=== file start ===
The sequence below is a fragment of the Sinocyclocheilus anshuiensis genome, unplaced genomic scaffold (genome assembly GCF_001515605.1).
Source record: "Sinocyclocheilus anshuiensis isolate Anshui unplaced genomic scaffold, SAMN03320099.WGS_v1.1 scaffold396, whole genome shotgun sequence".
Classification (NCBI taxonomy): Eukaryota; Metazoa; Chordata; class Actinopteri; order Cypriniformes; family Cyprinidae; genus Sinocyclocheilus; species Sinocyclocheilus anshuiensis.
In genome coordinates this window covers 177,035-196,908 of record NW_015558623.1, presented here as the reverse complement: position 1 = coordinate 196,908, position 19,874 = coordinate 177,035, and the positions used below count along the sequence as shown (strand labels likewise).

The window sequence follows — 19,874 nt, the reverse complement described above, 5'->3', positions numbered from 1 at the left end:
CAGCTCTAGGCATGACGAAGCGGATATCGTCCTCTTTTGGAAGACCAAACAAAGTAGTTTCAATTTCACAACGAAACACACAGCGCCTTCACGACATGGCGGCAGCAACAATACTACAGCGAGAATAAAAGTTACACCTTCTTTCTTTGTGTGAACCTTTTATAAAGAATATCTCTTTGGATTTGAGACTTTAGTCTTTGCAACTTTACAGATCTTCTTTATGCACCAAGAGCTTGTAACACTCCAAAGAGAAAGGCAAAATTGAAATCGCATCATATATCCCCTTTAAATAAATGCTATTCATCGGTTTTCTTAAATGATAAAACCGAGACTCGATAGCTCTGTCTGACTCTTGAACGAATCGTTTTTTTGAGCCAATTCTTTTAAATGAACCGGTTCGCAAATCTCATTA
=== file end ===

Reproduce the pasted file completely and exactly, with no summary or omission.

The sequence below is a fragment of the Sinocyclocheilus anshuiensis genome, unplaced genomic scaffold (genome assembly GCF_001515605.1).
Source record: "Sinocyclocheilus anshuiensis isolate Anshui unplaced genomic scaffold, SAMN03320099.WGS_v1.1 scaffold396, whole genome shotgun sequence".
Classification (NCBI taxonomy): Eukaryota; Metazoa; Chordata; class Actinopteri; order Cypriniformes; family Cyprinidae; genus Sinocyclocheilus; species Sinocyclocheilus anshuiensis.
In genome coordinates this window covers 177,035-196,908 of record NW_015558623.1, presented here as the reverse complement: position 1 = coordinate 196,908, position 19,874 = coordinate 177,035, and the positions used below count along the sequence as shown (strand labels likewise).

The window sequence follows — 19,874 nt, the reverse complement described above, 5'->3', positions numbered from 1 at the left end:
CAGCTCTAGGCATGACGAAGCGGATATCGTCCTCTTTTGGAAGACCAAACAAAGTAGTTTCAATTTCACAACGAAACACACAGCGCCTTCACGACATGGCGGCAGCAACAATACTACAGCGAGAATAAAAGTTACACCTTCTTTCTTTGTGTGAACCTTTTATAAAGAATATCTCTTTGGATTTGAGACTTTAGTCTTTGCAACTTTACAGATCTTCTTTATGCACCAAGAGCTTGTAACACTCCAAAGAGAAAGGCAAAATTGAAATCGCATCATATATCCCCTTTAAATAAATGCTATTCATCGGTTTTCTTAAATGATAAAACCGAGACTCGATAGCTCTGTCTGACTCTTGAACGAATCGTTTTTTTGAGCCAATTCTTTTAAATGAACCGGTTCGCAAATCTCATTA